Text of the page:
Latest findings in nationwide investigation reveal 61% of Montreal seafood samples mislabelled
The results of Oceana Canada’s latest seafood investigation, released on Wednesday, provide mounting evidence that Canada has a widespread and unchecked seafood fraud problem.
DNA testing of seafood samples from retailers across Montreal revealed that Canada’s second largest city has one of the highest rates of mislabelling found in testing across Canada: a shocking 61 per cent were either a substituted species or didn’t meet the labelling requirements set out by the Canadian Food Inspection Agency (CFIA).
Montreal: partial list of seafood samples (Source: Oceana report) | Click to enlarge
This testing contributes to Oceana Canada’s national, multi-year investigation – the most comprehensive study of seafood fraud and mislabeling at grocery stores and restaurants ever conducted in Canada. It has shown that almost half of 472 samples – 47 per cent – collected in six Canadian cities from 2017-2019 were mislabelled. In addition to Montreal, this includes testing in Victoria (67% mislabelled), Toronto (59% mislabelled), Ottawa (46% mislabelled), Halifax (38% mislabelled) and Vancouver (26% mislabelled).
“We have found farmed fish served up as wild caught, cheaper species substituted for more expensive ones and fish banned in many countries because of health risks masquerading as another species,” said Josh Laughren, executive director at Oceana Canada. “We’ve also uncovered rampant problems with Canada’s seafood traceability and labelling standards. Canadians deserve to know that their seafood is safe, honestly labelled and legally caught.”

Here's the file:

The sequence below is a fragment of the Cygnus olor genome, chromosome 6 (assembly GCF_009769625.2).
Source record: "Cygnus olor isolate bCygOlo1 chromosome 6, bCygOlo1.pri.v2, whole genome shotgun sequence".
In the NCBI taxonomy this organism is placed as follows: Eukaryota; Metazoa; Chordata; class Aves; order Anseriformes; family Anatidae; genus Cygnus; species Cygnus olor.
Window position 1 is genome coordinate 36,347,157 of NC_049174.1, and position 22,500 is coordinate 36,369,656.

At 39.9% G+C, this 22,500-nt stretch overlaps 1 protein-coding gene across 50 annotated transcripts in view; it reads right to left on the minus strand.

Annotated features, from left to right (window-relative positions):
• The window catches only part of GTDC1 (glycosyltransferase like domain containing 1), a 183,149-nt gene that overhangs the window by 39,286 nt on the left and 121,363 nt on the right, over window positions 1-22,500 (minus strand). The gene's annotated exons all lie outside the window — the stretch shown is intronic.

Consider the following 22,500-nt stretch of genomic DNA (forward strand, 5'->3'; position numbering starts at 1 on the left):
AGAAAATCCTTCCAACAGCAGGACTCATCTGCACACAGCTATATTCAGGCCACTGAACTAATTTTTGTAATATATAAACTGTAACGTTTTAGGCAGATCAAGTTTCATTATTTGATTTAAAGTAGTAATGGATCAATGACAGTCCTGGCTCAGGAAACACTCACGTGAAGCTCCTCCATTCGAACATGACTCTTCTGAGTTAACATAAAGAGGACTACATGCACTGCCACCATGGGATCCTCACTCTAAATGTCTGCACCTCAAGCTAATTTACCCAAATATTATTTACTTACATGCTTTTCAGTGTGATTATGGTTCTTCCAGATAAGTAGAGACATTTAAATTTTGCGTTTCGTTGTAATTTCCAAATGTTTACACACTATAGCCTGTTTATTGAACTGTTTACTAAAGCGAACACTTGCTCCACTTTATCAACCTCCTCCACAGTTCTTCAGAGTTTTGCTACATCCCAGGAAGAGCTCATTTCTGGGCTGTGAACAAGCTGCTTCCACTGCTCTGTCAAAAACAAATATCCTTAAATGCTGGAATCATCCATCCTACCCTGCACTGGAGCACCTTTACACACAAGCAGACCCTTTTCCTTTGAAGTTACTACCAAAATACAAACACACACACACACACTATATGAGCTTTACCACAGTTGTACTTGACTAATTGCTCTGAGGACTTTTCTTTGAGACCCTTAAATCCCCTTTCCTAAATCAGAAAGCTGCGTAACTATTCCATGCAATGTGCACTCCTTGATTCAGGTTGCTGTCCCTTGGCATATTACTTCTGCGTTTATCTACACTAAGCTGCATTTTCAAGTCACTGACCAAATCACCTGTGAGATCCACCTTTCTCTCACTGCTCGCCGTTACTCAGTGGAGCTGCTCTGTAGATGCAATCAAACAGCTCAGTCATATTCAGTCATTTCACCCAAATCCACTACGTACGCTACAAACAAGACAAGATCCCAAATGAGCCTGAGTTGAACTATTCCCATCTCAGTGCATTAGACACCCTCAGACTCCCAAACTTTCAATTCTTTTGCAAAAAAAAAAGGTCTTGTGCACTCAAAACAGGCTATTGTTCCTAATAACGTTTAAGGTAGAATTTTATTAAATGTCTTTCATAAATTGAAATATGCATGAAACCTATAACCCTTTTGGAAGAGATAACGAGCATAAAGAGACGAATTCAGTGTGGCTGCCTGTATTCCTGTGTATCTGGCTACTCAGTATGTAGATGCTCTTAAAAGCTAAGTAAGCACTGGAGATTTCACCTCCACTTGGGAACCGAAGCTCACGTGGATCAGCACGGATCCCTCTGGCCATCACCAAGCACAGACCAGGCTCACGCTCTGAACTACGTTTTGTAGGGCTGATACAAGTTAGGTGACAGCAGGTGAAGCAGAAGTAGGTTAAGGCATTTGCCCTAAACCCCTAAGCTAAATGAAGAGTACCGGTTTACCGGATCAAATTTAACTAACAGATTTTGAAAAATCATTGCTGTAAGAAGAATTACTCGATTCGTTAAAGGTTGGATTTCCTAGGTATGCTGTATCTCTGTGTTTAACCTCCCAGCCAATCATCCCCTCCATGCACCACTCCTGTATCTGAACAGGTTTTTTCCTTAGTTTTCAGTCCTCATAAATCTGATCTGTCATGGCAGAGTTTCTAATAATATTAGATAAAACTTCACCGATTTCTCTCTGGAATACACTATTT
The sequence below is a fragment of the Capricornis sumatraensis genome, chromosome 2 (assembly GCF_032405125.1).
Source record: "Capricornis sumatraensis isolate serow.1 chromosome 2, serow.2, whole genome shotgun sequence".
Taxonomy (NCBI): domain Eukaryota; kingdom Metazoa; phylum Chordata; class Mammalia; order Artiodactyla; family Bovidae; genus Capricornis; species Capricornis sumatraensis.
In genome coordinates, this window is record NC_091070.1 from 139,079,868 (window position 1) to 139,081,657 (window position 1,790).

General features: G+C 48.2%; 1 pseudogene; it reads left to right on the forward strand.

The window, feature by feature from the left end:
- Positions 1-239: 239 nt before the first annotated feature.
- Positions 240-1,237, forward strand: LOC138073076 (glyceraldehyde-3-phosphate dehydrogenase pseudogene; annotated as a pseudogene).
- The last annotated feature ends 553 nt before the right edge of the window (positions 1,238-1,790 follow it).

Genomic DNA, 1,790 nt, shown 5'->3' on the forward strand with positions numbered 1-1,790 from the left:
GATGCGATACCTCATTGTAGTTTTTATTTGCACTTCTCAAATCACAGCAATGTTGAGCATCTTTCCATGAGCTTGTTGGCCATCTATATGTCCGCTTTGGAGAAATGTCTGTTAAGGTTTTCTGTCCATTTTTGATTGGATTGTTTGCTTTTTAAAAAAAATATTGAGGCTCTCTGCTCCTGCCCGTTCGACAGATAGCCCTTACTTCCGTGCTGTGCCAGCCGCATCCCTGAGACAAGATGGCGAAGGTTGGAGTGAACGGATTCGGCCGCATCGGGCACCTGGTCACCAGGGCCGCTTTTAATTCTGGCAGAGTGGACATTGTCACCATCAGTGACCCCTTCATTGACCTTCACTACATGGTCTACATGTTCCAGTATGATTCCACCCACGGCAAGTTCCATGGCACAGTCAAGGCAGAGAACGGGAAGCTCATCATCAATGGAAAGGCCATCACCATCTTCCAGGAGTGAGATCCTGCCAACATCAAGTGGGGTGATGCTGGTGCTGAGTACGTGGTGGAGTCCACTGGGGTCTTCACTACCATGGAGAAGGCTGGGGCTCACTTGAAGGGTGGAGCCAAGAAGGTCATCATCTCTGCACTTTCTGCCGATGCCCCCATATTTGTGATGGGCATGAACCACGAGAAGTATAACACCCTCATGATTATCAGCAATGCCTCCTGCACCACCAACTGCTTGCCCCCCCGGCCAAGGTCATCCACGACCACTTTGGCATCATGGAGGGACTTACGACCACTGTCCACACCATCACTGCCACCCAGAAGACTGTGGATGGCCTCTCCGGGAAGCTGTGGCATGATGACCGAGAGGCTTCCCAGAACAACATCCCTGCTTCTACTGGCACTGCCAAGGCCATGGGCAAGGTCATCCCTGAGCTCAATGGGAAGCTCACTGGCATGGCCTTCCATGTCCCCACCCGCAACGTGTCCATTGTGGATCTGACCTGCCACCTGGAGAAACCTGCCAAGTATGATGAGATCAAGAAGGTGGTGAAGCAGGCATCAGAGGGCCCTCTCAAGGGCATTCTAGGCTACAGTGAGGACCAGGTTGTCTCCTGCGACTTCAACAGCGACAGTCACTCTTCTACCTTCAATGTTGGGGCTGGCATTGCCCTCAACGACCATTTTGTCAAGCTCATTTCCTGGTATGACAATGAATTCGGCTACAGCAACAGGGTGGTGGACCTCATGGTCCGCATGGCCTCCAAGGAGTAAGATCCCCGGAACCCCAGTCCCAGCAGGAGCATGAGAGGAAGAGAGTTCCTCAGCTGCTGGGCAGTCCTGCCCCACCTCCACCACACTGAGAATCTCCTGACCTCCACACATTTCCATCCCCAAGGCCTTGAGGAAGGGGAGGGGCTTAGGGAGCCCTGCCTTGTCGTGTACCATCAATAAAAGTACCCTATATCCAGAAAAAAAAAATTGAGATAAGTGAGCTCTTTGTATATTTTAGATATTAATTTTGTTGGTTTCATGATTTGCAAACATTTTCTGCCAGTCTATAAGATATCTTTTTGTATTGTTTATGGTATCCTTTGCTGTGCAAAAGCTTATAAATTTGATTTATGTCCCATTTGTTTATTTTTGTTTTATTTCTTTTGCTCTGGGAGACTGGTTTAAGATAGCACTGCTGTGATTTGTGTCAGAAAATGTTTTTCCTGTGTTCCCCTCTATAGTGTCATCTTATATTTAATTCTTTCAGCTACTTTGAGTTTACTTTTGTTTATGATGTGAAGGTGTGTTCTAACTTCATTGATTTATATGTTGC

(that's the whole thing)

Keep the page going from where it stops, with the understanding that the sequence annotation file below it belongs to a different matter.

“The good news is that there is a solution: implementing boat-to-plate traceability and comprehensive labelling in Canadian seafood supply chains. This means requiring key information to be paired with fish products from the point of harvest to the point of sale,” said Laughren. “This will reduce instances of fraud and mislabelling, protect Canadian consumers, honest fishers and vulnerable fish populations, and help Canada’s seafood industry access global markets – many of which already demand stronger traceability.”
Experience from other countries shows that boat-to-plate traceability regulations work to stop fraud and protect both consumers and our oceans. The European Union, the world’s largest seafood importer, has instituted stringent traceability and comprehensive labelling requirements. As a result, fraud rates dropped from 23 per cent in 2011 down to seven per cent in 2014.
YouTube video | Oceana Canada :Canada has a seafood fraud problem
Canada produces high-quality seafood, roughly 85 per cent of which is exported, and about 80 per cent of the seafood consumed in Canada is shipped from overseas. Canadian industries that sell their products in the EU are already in compliance with these requirements, yet fishers from other countries who sell their products in Canada are not obliged to provide the same level of information to Canadian consumers.
“Canada lags far behind our largest trading partners in providing Canadian consumers with comprehensive and accurate labelling information about where their seafood is coming from,” said Sayara Thurston, seafood fraud campaigner at Oceana Canada. “Seafood follows a complex and obscure path, often crossing many national borders before it reaches our plate. There is a risk of fraud and mislabelling at each step along the way.
“If Canada’s traceability requirements continue to lag behind those of our major trading partners, our food safety reputation is at risk,” says Thurston. “Oceana Canada is calling on the government to swiftly implement boat-to-plate traceability in line with global best practices.”